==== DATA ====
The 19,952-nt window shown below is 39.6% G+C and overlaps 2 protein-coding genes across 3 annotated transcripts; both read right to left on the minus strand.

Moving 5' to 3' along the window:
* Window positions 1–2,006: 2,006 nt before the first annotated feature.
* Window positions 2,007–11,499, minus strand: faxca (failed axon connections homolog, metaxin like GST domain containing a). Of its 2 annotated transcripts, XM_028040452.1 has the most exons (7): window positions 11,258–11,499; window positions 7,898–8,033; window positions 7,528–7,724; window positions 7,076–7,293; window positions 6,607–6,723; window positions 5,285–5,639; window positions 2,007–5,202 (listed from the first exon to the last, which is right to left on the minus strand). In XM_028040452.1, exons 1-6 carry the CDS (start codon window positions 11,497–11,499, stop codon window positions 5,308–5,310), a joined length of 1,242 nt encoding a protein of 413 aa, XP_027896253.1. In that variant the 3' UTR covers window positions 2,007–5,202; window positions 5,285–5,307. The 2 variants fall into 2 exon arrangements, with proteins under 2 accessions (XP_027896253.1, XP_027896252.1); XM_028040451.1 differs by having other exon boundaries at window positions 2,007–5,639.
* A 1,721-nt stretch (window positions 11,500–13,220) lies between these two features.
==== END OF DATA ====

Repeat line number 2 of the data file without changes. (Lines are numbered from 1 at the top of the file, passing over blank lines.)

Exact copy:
Moving 5' to 3' along the window: